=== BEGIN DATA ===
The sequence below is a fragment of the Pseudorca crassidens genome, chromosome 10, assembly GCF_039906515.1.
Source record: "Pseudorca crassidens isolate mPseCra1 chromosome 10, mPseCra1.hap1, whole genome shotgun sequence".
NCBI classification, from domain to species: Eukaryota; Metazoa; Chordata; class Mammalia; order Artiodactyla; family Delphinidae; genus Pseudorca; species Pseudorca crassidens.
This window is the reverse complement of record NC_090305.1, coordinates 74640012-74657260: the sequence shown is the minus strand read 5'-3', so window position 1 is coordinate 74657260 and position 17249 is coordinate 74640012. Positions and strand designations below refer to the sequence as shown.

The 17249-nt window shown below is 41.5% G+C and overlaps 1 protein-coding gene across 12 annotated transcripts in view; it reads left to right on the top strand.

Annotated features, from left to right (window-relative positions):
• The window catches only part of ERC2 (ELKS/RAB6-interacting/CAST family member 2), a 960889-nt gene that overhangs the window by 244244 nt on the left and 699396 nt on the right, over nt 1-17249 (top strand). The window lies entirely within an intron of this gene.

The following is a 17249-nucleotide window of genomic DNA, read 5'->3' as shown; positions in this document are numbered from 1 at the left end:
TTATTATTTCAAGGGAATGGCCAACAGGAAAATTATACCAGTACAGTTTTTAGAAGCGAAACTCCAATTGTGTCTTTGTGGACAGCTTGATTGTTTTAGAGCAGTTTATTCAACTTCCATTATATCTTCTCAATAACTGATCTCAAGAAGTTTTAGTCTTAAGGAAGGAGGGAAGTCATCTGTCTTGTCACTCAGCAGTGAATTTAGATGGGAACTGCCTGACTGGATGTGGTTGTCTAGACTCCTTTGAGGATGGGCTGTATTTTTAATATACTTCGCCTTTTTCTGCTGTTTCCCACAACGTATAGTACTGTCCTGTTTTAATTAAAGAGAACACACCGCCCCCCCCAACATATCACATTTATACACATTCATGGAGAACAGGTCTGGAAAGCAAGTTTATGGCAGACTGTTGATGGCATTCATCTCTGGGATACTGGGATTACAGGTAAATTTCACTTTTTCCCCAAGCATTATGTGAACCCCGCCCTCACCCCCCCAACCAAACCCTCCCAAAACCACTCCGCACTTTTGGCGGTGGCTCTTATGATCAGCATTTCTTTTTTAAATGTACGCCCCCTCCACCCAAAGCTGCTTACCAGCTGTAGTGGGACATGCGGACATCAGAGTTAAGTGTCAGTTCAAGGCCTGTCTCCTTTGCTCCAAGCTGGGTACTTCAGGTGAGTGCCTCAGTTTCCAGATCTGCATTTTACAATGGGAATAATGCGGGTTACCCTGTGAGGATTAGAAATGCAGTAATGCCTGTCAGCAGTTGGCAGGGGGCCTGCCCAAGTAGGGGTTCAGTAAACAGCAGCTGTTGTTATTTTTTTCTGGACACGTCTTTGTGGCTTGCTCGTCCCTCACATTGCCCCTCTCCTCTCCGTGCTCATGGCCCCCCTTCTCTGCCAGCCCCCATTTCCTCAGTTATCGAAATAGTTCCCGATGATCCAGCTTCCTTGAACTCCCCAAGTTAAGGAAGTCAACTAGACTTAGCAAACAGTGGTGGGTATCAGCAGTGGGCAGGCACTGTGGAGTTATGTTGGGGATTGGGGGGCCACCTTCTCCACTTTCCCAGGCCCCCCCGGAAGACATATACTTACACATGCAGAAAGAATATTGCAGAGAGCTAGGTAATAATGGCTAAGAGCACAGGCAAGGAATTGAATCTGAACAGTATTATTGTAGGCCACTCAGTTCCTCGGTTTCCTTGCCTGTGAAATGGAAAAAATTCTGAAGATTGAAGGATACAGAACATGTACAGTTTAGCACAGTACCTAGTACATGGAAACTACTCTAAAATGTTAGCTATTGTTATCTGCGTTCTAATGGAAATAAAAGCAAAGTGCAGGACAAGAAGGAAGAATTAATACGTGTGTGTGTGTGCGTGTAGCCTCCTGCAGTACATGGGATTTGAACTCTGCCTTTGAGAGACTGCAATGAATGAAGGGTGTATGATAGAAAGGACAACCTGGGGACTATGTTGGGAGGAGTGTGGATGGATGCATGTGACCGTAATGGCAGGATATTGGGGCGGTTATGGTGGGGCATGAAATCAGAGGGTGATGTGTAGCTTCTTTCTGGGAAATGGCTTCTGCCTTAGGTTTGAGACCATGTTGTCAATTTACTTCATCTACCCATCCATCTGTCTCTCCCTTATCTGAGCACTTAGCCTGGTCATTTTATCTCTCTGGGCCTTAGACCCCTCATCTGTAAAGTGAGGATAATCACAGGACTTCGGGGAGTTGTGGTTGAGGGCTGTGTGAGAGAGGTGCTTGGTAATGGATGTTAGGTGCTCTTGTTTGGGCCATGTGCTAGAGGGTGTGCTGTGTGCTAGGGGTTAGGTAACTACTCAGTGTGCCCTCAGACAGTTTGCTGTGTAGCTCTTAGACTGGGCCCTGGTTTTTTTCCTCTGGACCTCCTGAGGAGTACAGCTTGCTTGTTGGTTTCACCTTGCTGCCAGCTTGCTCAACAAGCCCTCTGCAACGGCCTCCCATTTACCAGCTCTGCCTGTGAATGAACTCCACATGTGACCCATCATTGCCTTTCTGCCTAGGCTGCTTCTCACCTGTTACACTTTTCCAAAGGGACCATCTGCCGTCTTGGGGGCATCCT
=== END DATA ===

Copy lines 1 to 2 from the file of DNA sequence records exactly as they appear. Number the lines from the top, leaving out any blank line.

The sequence below is a fragment of the Pseudorca crassidens genome, chromosome 10, assembly GCF_039906515.1.
Source record: "Pseudorca crassidens isolate mPseCra1 chromosome 10, mPseCra1.hap1, whole genome shotgun sequence".